[¶15] A newspaper article printed in the Argus Leader in Sioux Falls, South Dakota, in December 2002, identified Johnson-Pochardt as the whistleblower and explained the defendants' actions and the qui tam lawsuit. The article contained several quotes from Dr. Ebbert that negatively reflected Johnson-Pochardt's actions and motivations. For instance, he stated, "This employee, had she not filed this [qui tam action], almost certainly would not be here [as director of CCI] anyway." Dr. Ebbert subsequently wrote a letter to the editor of the Argus Leader, on December 30, 2002, criticizing the author of the story and Johnson-Pochardt. He stated that the lawsuit enabled Johnson-Pochardt and her attorneys to "line their own pockets."
[¶16] Johnson-Pochardt also suffered significant effects in her personal life as a result of the two-year qui tam action. She and her husband closed their business in Rapid City to help their financial stability. Johnson-Pochardt avoided attending church and other social and community activities in which she was previously very active. Her marriage and other relationships suffered. She experienced several physical conditions as a result of stress. Furthermore, since the action was confidential and most documents were under seal for two years, Johnson-Pochardt was forced to hide her actions from her family and friends. She could not speak candidly about either her actions or RCRH's. All discussions with her attorneys were held at night, on weekends, or holidays to avoid detection by any co-workers at RCRH.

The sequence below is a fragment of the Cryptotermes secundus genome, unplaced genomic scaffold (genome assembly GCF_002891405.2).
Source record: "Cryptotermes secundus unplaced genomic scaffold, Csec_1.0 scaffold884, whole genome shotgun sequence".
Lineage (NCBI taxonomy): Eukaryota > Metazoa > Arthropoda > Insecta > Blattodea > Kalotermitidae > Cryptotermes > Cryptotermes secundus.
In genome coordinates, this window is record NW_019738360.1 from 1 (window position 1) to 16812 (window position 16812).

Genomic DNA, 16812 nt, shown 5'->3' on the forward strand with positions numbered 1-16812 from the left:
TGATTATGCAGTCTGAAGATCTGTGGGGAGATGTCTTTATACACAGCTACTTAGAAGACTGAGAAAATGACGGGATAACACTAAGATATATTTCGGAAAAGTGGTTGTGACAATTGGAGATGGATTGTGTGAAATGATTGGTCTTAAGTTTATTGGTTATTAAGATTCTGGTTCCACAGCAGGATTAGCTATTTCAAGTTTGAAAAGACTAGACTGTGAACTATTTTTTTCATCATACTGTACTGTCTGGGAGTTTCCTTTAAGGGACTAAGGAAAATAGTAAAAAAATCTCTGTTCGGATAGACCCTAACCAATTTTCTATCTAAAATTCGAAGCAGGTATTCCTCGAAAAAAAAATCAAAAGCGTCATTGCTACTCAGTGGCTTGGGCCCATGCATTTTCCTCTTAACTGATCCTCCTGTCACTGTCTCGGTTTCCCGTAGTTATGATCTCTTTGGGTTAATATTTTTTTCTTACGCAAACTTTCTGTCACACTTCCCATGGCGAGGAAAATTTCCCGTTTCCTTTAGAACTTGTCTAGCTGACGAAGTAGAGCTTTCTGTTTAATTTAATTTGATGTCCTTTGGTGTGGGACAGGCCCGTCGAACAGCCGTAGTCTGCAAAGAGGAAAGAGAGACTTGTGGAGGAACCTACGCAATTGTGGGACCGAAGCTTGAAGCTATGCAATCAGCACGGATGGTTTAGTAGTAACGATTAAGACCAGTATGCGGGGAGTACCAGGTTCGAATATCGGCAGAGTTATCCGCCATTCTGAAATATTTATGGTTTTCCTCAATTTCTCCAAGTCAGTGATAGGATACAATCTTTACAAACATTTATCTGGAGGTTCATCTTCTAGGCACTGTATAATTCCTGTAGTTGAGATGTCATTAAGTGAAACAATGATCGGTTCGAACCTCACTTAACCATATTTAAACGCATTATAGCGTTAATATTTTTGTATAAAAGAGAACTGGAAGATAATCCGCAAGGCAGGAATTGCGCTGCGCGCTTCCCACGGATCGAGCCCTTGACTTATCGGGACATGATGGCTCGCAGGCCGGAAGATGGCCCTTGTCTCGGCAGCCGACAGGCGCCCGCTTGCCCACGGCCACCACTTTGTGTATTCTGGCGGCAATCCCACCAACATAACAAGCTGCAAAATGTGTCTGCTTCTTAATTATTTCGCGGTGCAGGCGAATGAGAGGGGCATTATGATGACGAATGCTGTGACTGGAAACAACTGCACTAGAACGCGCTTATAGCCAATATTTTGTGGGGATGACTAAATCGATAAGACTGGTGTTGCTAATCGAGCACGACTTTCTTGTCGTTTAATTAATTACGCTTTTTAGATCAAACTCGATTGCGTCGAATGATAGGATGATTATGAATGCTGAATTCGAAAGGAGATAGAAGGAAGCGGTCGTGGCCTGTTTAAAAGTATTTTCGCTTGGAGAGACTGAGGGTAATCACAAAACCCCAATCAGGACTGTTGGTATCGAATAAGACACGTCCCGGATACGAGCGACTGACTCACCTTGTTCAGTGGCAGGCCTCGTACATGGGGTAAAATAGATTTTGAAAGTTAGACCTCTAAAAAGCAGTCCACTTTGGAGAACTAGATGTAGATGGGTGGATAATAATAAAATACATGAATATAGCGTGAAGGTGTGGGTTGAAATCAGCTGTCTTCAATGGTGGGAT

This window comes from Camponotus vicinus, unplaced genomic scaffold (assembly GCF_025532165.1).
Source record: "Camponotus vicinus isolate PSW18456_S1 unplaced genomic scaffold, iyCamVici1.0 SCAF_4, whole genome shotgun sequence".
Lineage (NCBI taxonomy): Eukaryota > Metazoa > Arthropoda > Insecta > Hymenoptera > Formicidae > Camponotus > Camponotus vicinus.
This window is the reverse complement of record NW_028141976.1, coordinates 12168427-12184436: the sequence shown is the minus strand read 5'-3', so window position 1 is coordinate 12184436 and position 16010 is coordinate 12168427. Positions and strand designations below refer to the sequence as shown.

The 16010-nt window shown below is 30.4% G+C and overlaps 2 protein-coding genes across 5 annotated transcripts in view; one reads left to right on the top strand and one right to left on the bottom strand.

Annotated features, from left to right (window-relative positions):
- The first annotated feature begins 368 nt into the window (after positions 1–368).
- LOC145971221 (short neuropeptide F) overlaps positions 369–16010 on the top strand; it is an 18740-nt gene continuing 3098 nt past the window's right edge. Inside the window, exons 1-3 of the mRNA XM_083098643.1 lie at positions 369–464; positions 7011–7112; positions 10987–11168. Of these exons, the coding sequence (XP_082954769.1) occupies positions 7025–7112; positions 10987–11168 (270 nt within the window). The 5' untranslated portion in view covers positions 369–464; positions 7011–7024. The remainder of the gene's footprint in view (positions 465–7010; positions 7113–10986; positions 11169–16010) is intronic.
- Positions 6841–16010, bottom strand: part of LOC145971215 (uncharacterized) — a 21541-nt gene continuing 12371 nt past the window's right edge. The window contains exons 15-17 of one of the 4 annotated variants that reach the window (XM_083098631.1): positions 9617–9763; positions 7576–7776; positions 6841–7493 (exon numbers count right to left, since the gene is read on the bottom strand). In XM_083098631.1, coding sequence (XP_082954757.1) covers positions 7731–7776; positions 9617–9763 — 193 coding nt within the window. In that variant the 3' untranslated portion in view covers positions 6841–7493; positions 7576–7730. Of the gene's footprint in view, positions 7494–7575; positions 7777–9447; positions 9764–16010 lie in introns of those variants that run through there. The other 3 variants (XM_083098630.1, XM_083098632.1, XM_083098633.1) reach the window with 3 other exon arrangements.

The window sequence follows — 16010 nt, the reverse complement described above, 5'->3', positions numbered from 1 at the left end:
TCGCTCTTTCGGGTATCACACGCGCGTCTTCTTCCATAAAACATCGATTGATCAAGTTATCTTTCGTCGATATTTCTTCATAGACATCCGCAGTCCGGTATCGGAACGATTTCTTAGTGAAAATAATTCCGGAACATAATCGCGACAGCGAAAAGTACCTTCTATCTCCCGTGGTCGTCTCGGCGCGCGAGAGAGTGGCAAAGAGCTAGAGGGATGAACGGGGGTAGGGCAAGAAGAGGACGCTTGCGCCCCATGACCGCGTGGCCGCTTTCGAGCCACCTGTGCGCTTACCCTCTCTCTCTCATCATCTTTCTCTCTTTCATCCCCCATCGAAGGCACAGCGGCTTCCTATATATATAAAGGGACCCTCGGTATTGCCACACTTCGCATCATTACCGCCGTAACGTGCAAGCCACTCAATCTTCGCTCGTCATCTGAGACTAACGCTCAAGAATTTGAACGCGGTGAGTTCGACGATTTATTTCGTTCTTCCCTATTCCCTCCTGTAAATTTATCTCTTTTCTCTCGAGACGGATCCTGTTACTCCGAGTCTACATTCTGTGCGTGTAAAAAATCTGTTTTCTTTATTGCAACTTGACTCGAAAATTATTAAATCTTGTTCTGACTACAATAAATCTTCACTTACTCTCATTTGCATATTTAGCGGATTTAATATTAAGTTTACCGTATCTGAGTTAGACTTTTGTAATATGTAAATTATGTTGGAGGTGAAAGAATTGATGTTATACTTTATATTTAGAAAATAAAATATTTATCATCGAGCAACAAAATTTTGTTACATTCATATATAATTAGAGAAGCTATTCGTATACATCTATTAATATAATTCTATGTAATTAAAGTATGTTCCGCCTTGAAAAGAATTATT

[¶17] RCRH paid Johnson-Pochardt a severance fee upon her resignation in December 2002. Her attorneys received $75,000 from the defendants pursuant to 31 USC § 3730(d) of the False Claims Act, which requires the defendants to pay costs and attorney fees.
[¶18] 1. Background of the False Claims Act
[¶19] The False Claims Act states that a relator should receive between 15 percent and 25 percent of the proceeds of the action or settlement of the claim. 31 USC § 3730(d)(1). The amount is based on "the extent to which the person substantially contributed to the prosecution of the action." Id. A 15 percent minimum share is usually considered a finder's fee. United States ex rel. Alderson v. Quorum Health Group Inc., 171 FSupp2d 1323, 1331 (M.D. Fla. 2001). "This incentive compensation is paid to a relator 'even if that person does nothing more than file the action in federal court.'" Id. at 1332 n.29 (quoting 132 Cong. Rec. H9382-03 (Oct. 7, 1986) (statement of Rep. Berman)).
[¶20] Congress allowed for increased rewards to "encourage assistance from the private citizenry that can make a significant impact on bolstering the Government's fraud enforcement effort." Id. at 1331 (quoting S. Rep. No. 99-345 at 8 (1986)). Thus, greater assistance results in greater rewards:
In those cases where the person carefully develops all the facts and supporting documentation necessary to make the case required by law, and where that person continues to play an active and constructive role in the litigation that leads ultimately to a successful recovery to the United States Treasury, the court should award a percentage substantially above 15% and up to 25%.